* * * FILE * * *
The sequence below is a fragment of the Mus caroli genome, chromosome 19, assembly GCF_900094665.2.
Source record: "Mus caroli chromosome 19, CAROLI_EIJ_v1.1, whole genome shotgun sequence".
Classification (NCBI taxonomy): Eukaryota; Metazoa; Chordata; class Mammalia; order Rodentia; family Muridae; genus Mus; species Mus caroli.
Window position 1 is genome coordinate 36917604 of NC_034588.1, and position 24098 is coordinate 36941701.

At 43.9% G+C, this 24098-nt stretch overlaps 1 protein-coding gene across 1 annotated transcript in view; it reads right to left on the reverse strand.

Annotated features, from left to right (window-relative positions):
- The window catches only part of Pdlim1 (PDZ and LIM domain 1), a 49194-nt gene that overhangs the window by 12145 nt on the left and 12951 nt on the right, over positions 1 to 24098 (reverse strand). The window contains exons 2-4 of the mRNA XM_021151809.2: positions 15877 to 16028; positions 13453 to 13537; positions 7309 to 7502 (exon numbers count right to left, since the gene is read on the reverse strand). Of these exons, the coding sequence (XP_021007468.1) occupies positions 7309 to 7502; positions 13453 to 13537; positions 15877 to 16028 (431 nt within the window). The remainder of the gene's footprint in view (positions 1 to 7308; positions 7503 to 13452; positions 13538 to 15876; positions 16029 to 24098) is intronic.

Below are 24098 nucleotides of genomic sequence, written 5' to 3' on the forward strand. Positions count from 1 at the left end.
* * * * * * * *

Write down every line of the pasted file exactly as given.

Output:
The sequence below is a fragment of the Mus caroli genome, chromosome 19, assembly GCF_900094665.2.
Source record: "Mus caroli chromosome 19, CAROLI_EIJ_v1.1, whole genome shotgun sequence".
Classification (NCBI taxonomy): Eukaryota; Metazoa; Chordata; class Mammalia; order Rodentia; family Muridae; genus Mus; species Mus caroli.
Window position 1 is genome coordinate 36917604 of NC_034588.1, and position 24098 is coordinate 36941701.

At 43.9% G+C, this 24098-nt stretch overlaps 1 protein-coding gene across 1 annotated transcript in view; it reads right to left on the reverse strand.

Annotated features, from left to right (window-relative positions):
- The window catches only part of Pdlim1 (PDZ and LIM domain 1), a 49194-nt gene that overhangs the window by 12145 nt on the left and 12951 nt on the right, over positions 1 to 24098 (reverse strand). The window contains exons 2-4 of the mRNA XM_021151809.2: positions 15877 to 16028; positions 13453 to 13537; positions 7309 to 7502 (exon numbers count right to left, since the gene is read on the reverse strand). Of these exons, the coding sequence (XP_021007468.1) occupies positions 7309 to 7502; positions 13453 to 13537; positions 15877 to 16028 (431 nt within the window). The remainder of the gene's footprint in view (positions 1 to 7308; positions 7503 to 13452; positions 13538 to 15876; positions 16029 to 24098) is intronic.

Below are 24098 nucleotides of genomic sequence, written 5' to 3' on the forward strand. Positions count from 1 at the left end.